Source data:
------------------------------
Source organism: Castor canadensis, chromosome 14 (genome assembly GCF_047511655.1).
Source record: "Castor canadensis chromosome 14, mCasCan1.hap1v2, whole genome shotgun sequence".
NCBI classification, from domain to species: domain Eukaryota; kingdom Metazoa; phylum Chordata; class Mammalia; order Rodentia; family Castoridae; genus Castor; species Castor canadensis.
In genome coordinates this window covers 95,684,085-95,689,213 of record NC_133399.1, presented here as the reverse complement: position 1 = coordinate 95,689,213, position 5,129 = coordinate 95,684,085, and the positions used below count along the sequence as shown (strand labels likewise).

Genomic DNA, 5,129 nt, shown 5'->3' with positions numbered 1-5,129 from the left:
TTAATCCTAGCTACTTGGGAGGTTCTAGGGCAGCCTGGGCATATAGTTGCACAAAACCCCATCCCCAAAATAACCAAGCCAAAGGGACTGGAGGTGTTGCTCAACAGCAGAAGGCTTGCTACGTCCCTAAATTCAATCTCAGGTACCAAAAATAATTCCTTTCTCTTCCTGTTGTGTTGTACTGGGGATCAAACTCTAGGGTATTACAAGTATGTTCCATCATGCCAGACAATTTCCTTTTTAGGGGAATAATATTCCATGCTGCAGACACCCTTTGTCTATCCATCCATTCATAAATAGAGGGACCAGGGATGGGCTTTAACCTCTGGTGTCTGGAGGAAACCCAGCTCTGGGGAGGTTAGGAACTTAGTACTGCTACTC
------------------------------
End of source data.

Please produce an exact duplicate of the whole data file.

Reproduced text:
Source organism: Castor canadensis, chromosome 14 (genome assembly GCF_047511655.1).
Source record: "Castor canadensis chromosome 14, mCasCan1.hap1v2, whole genome shotgun sequence".
NCBI classification, from domain to species: domain Eukaryota; kingdom Metazoa; phylum Chordata; class Mammalia; order Rodentia; family Castoridae; genus Castor; species Castor canadensis.
In genome coordinates this window covers 95,684,085-95,689,213 of record NC_133399.1, presented here as the reverse complement: position 1 = coordinate 95,689,213, position 5,129 = coordinate 95,684,085, and the positions used below count along the sequence as shown (strand labels likewise).

Genomic DNA, 5,129 nt, shown 5'->3' with positions numbered 1-5,129 from the left:
TTAATCCTAGCTACTTGGGAGGTTCTAGGGCAGCCTGGGCATATAGTTGCACAAAACCCCATCCCCAAAATAACCAAGCCAAAGGGACTGGAGGTGTTGCTCAACAGCAGAAGGCTTGCTACGTCCCTAAATTCAATCTCAGGTACCAAAAATAATTCCTTTCTCTTCCTGTTGTGTTGTACTGGGGATCAAACTCTAGGGTATTACAAGTATGTTCCATCATGCCAGACAATTTCCTTTTTAGGGGAATAATATTCCATGCTGCAGACACCCTTTGTCTATCCATCCATTCATAAATAGAGGGACCAGGGATGGGCTTTAACCTCTGGTGTCTGGAGGAAACCCAGCTCTGGGGAGGTTAGGAACTTAGTACTGCTACTC